Each of the prior ultimately became eclipsed by Final Fantasy X's "Sphere Grid." It was a work of art as visual as it was strategic. Points were spent across a gargantuan labyrinth of jeweled spheres and pathways, some leading to the black arts of offensive magic, others paths of healing and enhancing. Still others lead to proficiency in defense, swordsmanship, and evasion. Each character began in one area of the grid and spiraled outward into new ones, the rewards eagerly awaiting along the way. Still other bounuses allowed one to "jump" the grid and land in another character's area to start anew. With a well plotted path I was able to lead Yuna to complete her sphere area mastery of white magic and then jump to black, effectively making her a destructive force a tear shy of godhood. Coupled with Lulu's own sphere of black magic and each augmented by Doublecast, it was at my discretion to rain down insurmountable fires of heaven on any unfortunate enemy in my path.
Here now we come to FFXII, and "Licenses." And the system may have been trumped again. With all prior FF games, characters were still basically placed in their boxes and nurtured as such. You had the brawler, the white mage, the black mage, the theif... each could expand their skills but they were well worked into areas of expertise. With FFXII, Squaresoft appears to have removed all shackles. They still plotted out a massive switchbox of skillsets, but this time have pronounced, "Here you go folks, here is everything. Develop any character any way you want."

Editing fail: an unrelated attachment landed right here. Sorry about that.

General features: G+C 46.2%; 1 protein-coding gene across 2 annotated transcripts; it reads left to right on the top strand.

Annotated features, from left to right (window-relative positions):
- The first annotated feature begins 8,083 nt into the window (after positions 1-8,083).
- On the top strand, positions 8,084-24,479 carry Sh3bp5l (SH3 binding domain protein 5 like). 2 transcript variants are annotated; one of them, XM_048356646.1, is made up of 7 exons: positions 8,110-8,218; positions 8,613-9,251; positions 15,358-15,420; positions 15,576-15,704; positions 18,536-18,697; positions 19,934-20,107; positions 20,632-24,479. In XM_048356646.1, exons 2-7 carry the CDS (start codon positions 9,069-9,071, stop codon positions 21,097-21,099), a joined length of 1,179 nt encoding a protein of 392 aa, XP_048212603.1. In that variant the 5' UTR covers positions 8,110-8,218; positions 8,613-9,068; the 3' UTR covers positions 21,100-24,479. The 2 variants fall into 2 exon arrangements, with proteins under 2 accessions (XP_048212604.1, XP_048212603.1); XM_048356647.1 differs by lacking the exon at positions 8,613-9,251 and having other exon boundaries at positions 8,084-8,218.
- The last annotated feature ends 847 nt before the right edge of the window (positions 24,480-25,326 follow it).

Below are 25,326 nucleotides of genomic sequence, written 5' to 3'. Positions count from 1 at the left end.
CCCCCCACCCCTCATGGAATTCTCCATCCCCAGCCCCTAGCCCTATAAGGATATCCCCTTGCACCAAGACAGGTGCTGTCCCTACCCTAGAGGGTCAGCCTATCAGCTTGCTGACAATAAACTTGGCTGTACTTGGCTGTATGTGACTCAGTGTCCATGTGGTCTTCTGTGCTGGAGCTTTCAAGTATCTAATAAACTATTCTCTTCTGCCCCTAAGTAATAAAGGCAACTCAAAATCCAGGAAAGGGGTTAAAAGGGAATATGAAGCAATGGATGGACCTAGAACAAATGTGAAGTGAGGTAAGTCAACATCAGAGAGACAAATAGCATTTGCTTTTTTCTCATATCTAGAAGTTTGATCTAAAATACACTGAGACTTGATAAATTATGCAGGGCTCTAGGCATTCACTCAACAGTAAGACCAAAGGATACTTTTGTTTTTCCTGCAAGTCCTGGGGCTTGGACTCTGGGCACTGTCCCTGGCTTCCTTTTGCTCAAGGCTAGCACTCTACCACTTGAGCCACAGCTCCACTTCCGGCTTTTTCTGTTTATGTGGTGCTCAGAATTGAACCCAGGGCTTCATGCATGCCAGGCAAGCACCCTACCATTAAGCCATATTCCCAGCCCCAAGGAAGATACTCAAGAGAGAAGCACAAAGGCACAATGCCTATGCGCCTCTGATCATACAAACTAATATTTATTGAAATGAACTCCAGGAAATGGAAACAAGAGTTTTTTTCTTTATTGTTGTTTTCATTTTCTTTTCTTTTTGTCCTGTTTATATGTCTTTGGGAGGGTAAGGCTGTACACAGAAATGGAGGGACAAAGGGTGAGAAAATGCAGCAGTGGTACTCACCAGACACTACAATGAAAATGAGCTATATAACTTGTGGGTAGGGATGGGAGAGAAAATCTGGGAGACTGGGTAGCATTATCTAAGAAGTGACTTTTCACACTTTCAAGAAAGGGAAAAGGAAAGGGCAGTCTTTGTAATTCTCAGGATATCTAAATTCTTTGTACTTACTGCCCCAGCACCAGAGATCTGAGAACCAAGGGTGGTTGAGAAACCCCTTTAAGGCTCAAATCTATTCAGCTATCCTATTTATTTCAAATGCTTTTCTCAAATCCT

A party of all swordsmen? There it is. Three white mages, three black? Here you go. This is the beauty and overwhelming freedom of licenses. On a Hearst Castle-esque marbled checker table lies every ability available in the game, all you have to do is spend your license points to unlock them. LP, btw, earned in single digits from defeating enemies in addition to experience gained. And it is addictive as all get out!
So I'm getting deep into the game, and have amassed much of this LP and have been spending accordingly. To whom have I bestowed gifts of what nature? More to come.
Wednesday, November 15, 2006
Tiny stack week.
Green Lantern Corps
But oh, how I would love to have gotten the Absolute Edition of New Frontier... I'm still putting aside some coin for Absolute Sandman!
Two great arrivals from Dark Horse this week. Sock Monkey, yeah, we love you. I'm also in love with The Escapists wonderfully executed story-within-a-story. Brushed Jason Shawn Alexander "Escapist" comics framed by awesome Steve Rolston Narrative. Great book!!